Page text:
WE WANT INVESTIGATIVE JOURNALISM - KANDJII

The former Regional Director of Media Institute of Southern Africa (MISA), Kaitira Kandjii, has now taken over the reigns from Donovan Weimers, to head the Marketing and Communications Department at the Polytechnic of Namibia.

As a communications expert with a wealth of experience gained from his years as a senior reporter, lecturer at University of Namibia as well as news editor, Kandjii believes that the Namibian media industry lacks a good dose of maturity.

“I have not yet seen maturity in the Namibian media. They are still growing with most papers still trying to find their niche and because of this, they change their focus everytime,” says Kandjii.

He further laments on the non-existent changing of leadership that plays a major role in the stagnation of Namibian media, noting that there is no sustainability in terms of growth.

According to him, the backsliding of Namibian media can be attributed to a shortage of capacity as well as a lack of skills.

He notes that, the financial status of most media houses poses a serious risk to qualitative articles, as well as indepth investigative stories to avoid a scenario.

On the other hand, media houses cannot afford to place well done investigative reports.

“I dont think all papers can say they are sustainable, most of them must still make money to establish bureaus in regional towns to broaden the scope of their readership.

“It is difficult to expand media houses because of a lack of resources. Most papers are started randomly without knowing what their focus is and still need to do serious market research,” laments Kandjii.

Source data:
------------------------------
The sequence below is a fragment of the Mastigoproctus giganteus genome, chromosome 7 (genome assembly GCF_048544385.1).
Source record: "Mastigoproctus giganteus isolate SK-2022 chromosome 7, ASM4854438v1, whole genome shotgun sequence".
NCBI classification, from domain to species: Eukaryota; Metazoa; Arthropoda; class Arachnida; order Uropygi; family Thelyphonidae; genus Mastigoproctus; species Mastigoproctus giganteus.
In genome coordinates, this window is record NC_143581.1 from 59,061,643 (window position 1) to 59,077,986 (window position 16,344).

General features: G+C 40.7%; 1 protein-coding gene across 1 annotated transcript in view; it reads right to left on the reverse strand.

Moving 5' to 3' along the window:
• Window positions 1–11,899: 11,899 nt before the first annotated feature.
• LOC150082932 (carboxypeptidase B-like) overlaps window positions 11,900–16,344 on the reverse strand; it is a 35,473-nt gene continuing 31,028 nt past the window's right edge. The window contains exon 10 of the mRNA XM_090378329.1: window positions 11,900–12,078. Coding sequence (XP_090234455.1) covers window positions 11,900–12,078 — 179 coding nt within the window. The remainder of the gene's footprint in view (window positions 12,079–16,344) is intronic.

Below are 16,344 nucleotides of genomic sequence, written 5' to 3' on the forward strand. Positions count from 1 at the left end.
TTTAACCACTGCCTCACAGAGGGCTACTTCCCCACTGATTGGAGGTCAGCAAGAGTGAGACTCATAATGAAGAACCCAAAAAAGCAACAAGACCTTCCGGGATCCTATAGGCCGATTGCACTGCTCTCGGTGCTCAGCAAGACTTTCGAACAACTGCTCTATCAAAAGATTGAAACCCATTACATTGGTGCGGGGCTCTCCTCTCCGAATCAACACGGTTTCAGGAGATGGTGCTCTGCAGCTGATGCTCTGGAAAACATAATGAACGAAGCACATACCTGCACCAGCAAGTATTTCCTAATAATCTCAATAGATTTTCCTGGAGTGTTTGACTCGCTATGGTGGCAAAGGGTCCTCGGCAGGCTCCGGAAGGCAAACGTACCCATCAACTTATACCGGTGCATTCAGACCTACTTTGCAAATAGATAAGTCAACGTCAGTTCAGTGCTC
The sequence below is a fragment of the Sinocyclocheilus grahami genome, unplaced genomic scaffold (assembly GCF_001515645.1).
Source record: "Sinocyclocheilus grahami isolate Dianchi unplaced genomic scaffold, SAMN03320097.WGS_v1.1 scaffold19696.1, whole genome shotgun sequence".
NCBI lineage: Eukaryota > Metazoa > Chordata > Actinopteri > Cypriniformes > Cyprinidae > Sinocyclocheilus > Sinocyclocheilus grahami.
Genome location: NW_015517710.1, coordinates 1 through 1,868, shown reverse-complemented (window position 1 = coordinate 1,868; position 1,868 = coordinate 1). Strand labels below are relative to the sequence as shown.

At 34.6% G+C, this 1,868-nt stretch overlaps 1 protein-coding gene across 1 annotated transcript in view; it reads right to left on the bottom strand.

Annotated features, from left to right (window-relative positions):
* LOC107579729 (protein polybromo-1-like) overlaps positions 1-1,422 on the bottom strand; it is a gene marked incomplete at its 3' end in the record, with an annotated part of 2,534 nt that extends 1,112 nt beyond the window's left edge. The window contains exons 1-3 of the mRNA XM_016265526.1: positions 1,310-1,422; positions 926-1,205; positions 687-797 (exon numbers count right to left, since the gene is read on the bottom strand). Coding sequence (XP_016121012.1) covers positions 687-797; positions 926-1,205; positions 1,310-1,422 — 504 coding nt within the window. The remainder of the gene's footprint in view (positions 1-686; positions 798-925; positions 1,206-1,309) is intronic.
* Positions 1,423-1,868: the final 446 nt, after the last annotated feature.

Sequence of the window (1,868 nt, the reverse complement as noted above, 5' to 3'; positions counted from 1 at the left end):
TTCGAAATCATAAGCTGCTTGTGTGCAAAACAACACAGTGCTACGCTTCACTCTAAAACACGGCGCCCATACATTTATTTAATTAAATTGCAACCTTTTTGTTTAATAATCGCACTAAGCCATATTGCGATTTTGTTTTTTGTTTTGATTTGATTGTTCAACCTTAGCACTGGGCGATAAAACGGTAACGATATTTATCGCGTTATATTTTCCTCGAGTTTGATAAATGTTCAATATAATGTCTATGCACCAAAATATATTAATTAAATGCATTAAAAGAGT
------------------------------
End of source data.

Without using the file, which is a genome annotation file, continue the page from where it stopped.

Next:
However, he admits that investigative journalism is not a course at Namibian tertiary institutions, therefore, the country cannot produce good investigative reporters.

“Our colleges don’t teach how to prod, analyse or how to probe for human interest stories. You find the same stories in all the newspapers, even the Observer (Windhoek Observer) used to be a good weekend paper but now it has very short articles in it with not much analyses,” Kandjii points out.

Meanwhile, because of a lack of financial resources, newspapers subsequently push their reporters into the hands of corporate companies who offer attractive remunerative packages, which as corporate communications practitioners, media houses can hardly afford good packages since they scrape every dollar paid for advertisement.

“The market is too small to warrant all the newspapers. Advertisements are not enough for all the media, with most companies only able to afford to advertise in one or two papers. The readership is so small and it’s not properly segmented,” he says.

However, while the tides in the economy play a major role in effective reporting, self-censorship is another big concern, which contributes to the derailment of good journalism.

Kandjii points out that there is perhaps good reason for this, considering the number of libel cases against local media houses.

He says: “There is serious patronage in terms of financial support and reporters cannot speak up fully. The big fish are often purposely allowed to live, compared to the rest of the world where political allegiance plays no role. In fact, Government should not control anything when it comes to the media.”

Meanwhile, legislation for access to information is of paramount importance for the survival of Namibian media, argues Kandjii.

“It is critical to have a law and unless there is a law you are not entitled to get documents or minutes that determine the outcome of meetings. A law gives a person a right to appeal if they are seriously denied important information.

The affamable man began his professional career as a journalist, working for a daily newspaper owned by the Democratic Media Holdings in 1990 and later worked as a senior journalist and then editor of a community magazine called Bricks Community.

In 1997, Kaitira joined Unam as a lecturer in media studies and taught the first batch of journalism students. He later joined the Government and worked as a communication specialist for a water project within the Ministry of Agriculture.

The year 2000 saw Kandjii joining MISA as an information officer, where he rose through the ranks until he was appointed to regional directorship.

Kandji has published articles on media policy, broadcasting and freedom of expression. He has a BA (Hons) and MA in media studies and policies from the University of Natal, South Africa. PF




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